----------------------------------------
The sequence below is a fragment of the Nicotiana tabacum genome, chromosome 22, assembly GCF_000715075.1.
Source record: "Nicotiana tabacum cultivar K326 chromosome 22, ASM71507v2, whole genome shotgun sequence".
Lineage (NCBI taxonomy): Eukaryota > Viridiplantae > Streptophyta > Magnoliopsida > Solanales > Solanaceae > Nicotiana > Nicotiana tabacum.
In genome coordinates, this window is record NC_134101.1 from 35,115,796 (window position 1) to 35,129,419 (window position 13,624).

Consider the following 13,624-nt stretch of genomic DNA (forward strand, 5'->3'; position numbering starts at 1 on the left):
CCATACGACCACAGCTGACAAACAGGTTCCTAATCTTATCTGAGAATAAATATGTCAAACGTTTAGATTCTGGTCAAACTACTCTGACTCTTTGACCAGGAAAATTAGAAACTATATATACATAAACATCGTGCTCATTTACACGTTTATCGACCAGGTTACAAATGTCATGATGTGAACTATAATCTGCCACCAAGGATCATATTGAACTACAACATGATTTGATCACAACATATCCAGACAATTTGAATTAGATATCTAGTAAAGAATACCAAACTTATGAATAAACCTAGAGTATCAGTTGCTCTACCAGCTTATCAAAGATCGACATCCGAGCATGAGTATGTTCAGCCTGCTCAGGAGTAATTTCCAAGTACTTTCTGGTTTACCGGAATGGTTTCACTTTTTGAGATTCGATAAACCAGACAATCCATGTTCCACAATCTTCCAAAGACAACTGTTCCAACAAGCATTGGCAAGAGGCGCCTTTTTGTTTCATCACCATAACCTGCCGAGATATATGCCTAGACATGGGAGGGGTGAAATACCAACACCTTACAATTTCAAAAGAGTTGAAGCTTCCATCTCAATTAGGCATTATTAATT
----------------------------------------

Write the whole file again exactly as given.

The sequence below is a fragment of the Nicotiana tabacum genome, chromosome 22, assembly GCF_000715075.1.
Source record: "Nicotiana tabacum cultivar K326 chromosome 22, ASM71507v2, whole genome shotgun sequence".
Lineage (NCBI taxonomy): Eukaryota > Viridiplantae > Streptophyta > Magnoliopsida > Solanales > Solanaceae > Nicotiana > Nicotiana tabacum.
In genome coordinates, this window is record NC_134101.1 from 35,115,796 (window position 1) to 35,129,419 (window position 13,624).

Consider the following 13,624-nt stretch of genomic DNA (forward strand, 5'->3'; position numbering starts at 1 on the left):
CCATACGACCACAGCTGACAAACAGGTTCCTAATCTTATCTGAGAATAAATATGTCAAACGTTTAGATTCTGGTCAAACTACTCTGACTCTTTGACCAGGAAAATTAGAAACTATATATACATAAACATCGTGCTCATTTACACGTTTATCGACCAGGTTACAAATGTCATGATGTGAACTATAATCTGCCACCAAGGATCATATTGAACTACAACATGATTTGATCACAACATATCCAGACAATTTGAATTAGATATCTAGTAAAGAATACCAAACTTATGAATAAACCTAGAGTATCAGTTGCTCTACCAGCTTATCAAAGATCGACATCCGAGCATGAGTATGTTCAGCCTGCTCAGGAGTAATTTCCAAGTACTTTCTGGTTTACCGGAATGGTTTCACTTTTTGAGATTCGATAAACCAGACAATCCATGTTCCACAATCTTCCAAAGACAACTGTTCCAACAAGCATTGGCAAGAGGCGCCTTTTTGTTTCATCACCATAACCTGCCGAGATATATGCCTAGACATGGGAGGGGTGAAATACCAACACCTTACAATTTCAAAAGAGTTGAAGCTTCCATCTCAATTAGGCATTATTAATT